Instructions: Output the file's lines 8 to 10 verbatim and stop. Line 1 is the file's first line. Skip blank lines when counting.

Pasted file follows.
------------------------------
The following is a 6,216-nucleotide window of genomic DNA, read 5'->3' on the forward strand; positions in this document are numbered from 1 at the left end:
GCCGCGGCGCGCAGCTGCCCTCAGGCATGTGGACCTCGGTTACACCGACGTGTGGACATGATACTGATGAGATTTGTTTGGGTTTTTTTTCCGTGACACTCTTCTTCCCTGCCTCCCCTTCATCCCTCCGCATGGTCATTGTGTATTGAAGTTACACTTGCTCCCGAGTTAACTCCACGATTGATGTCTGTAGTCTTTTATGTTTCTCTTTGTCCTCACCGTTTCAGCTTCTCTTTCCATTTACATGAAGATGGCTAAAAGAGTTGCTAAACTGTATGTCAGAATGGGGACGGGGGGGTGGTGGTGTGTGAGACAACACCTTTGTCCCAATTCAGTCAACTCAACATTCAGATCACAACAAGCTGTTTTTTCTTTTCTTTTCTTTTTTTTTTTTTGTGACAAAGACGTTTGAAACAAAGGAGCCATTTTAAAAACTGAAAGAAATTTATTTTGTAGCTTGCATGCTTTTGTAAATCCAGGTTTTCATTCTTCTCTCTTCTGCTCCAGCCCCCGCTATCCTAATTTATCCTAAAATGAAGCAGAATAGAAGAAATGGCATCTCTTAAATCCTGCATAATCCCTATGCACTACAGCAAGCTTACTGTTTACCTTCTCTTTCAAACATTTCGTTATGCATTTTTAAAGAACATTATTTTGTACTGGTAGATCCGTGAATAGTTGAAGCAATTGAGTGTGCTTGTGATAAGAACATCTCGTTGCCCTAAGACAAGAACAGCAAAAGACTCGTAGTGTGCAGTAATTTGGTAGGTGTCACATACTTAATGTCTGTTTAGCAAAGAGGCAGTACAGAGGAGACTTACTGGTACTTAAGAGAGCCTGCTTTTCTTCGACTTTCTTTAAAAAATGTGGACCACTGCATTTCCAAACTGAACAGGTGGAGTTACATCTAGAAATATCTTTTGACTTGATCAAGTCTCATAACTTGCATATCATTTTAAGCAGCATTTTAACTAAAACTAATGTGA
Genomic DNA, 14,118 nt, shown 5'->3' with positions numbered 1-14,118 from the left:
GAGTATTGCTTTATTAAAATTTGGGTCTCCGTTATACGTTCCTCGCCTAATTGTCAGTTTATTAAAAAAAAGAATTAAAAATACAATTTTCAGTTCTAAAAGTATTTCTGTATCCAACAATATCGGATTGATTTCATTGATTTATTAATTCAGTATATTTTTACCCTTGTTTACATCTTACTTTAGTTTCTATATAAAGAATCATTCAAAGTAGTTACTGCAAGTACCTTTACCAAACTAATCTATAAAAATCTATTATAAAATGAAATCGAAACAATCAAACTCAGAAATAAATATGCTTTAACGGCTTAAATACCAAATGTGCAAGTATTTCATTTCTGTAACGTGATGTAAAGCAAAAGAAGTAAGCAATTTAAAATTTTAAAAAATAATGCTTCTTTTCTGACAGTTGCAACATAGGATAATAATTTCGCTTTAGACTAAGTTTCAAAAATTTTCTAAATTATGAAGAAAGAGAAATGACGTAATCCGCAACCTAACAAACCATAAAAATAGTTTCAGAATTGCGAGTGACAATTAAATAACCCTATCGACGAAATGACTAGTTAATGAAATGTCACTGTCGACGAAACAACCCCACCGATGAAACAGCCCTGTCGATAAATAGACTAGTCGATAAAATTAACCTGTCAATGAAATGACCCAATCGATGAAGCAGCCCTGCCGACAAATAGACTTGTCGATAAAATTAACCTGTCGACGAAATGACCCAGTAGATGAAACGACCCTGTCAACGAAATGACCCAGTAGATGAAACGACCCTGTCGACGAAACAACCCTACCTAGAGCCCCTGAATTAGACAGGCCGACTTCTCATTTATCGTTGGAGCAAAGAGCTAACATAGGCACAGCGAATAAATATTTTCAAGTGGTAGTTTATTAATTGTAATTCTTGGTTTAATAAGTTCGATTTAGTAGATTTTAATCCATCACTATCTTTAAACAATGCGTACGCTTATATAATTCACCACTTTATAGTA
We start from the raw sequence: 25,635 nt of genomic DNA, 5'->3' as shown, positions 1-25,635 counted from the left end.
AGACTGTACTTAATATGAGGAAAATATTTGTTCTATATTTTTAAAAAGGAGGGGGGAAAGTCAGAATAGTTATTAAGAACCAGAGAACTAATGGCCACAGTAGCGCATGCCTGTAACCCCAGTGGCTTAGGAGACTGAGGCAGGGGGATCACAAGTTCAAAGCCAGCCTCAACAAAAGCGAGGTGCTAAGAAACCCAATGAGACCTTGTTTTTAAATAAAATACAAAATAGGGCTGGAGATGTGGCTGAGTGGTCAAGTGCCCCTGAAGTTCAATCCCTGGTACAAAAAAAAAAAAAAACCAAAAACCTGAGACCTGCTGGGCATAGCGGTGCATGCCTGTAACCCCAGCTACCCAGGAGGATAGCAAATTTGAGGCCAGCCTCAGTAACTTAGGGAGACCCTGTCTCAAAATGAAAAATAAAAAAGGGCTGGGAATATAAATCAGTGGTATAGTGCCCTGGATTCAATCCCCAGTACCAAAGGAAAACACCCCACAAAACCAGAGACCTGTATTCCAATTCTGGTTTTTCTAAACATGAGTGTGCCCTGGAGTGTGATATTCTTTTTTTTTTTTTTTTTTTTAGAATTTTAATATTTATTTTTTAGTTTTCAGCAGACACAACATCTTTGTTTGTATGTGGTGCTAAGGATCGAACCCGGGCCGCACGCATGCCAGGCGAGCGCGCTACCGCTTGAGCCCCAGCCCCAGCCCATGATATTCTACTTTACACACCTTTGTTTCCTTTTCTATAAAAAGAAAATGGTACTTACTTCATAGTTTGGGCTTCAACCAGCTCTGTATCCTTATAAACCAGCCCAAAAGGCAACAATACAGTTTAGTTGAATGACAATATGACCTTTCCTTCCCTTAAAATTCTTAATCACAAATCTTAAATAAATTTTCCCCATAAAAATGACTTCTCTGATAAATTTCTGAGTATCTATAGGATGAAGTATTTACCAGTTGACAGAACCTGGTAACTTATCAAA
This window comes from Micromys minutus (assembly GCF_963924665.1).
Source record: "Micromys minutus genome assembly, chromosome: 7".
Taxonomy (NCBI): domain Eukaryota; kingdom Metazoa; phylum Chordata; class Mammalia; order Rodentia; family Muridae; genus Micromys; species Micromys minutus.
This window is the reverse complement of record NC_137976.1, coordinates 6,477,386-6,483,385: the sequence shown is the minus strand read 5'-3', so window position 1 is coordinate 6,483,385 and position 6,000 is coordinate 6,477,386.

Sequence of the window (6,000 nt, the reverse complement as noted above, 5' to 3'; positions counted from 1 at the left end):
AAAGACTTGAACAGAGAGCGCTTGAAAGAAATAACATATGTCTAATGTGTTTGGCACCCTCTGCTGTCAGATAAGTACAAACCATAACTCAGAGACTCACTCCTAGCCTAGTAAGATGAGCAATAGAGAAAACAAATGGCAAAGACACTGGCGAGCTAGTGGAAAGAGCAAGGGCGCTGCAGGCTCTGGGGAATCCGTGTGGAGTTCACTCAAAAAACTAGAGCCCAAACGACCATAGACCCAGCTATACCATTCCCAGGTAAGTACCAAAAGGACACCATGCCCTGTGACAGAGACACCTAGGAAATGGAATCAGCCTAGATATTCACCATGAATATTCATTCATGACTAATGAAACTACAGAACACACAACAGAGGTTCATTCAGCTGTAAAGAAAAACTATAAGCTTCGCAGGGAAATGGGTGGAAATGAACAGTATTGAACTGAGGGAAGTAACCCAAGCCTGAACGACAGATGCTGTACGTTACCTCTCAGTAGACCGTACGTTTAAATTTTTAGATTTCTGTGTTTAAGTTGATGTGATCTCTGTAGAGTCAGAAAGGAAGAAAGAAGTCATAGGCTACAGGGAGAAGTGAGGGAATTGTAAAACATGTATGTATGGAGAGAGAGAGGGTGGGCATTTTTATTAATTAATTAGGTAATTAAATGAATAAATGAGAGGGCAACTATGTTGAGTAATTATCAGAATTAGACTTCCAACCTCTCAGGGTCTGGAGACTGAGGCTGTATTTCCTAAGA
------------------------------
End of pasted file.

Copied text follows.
Source record: "Micromys minutus genome assembly, chromosome: 7".
Taxonomy (NCBI): domain Eukaryota; kingdom Metazoa; phylum Chordata; class Mammalia; order Rodentia; family Muridae; genus Micromys; species Micromys minutus.
This window is the reverse complement of record NC_137976.1, coordinates 6,477,386-6,483,385: the sequence shown is the minus strand read 5'-3', so window position 1 is coordinate 6,483,385 and position 6,000 is coordinate 6,477,386.